The solutions to both of these problems are the same when you are creating a long term vision: ignore reality and just dream big. Here is one process that will allow you to do that:

  • Find a time when you can have an uninterrupted hour alone.
  • Sit in a quiet, comfortable place and relax.
  • Meditate for a few minutes if you know how to do so. If not, just sit for 10 minutes and listen to the sound of your own breathing. Notice all the other sounds in the room. Just observe quietly.
  • Then ask yourself: if I could do anything with my life, what would I do?
  • Follow your mind as it wanders, notice that some pictures will be very vivid and specific, others will be vague and foggy. Some will have very strong feelings attached and give you a rush of energy.
  • As you notice things you want to remember, write them down. Don’t censor yourself, just write down the things that occur to you to write down. Pay particular attention to the ones that give you energy and feel uplifting.
  • Then go back to imagining.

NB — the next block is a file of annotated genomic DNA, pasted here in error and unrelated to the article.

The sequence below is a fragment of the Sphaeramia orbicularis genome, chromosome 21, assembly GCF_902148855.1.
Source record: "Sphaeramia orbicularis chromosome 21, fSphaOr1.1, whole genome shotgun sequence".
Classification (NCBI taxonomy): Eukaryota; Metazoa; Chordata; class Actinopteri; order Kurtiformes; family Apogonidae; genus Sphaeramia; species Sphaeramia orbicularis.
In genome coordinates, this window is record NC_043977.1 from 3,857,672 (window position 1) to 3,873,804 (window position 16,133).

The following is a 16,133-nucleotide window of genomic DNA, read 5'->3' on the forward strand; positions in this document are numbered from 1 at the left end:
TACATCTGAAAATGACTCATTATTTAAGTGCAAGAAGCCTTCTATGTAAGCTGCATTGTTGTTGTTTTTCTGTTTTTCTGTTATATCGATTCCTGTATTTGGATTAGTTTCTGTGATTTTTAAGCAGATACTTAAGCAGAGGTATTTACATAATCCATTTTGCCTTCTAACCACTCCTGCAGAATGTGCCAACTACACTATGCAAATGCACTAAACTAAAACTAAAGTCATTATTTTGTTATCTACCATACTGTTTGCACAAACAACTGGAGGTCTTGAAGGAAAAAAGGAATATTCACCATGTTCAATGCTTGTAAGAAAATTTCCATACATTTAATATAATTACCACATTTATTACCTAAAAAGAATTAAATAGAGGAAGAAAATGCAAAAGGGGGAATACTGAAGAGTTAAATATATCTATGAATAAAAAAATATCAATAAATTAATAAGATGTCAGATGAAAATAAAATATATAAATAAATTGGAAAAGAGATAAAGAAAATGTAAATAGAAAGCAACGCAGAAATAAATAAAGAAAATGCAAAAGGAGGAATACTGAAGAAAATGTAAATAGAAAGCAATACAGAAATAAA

• Repeat until an hour is up or you are out of ideas.

What you do with your notes is up to you. You could revisit them immediately and try to shape them into a concrete picture of your future. You could look at them later and see what new ideas they inspire. You could repeat this exercise on a weekly or monthly basis and see what emerges as your path to fulfilling your dreams.

Think of your long term vision as the North Star to a sailor. He’ll never reach it exactly, but it will always tell him if he is on the right path. The purpose of a long term vision is to inspire you and to help you make good choices in the present. No matter how specific your vision is, it will likely manifest differently from how you imagine it – very likely in a way that surpasses what you thought was possible when you dreamed it up.

So avoid the temptation to turn your long term vision into a concrete goal and follow a detailed plan to achieve it. Instead, just hold it in front of you as the inspiring place you are headed and then make smart choices in the short term to move you closer to it.

Be a Short Term Pragmatist

Got a big vision for your future? Awesome!!! Now you’ve got to be patient. Anything you can dream up, you can achieve, but great accomplishments take time. So in addition to being a Long Term Visionary, you’ve got to be a Short Term Pragmatist. Recognize your vision for your career will take a few steps to achieve. Your first job, probably won’t be “it.” But even Rome began with a single stone. Take steps in the short term that get you closer to your long term vision.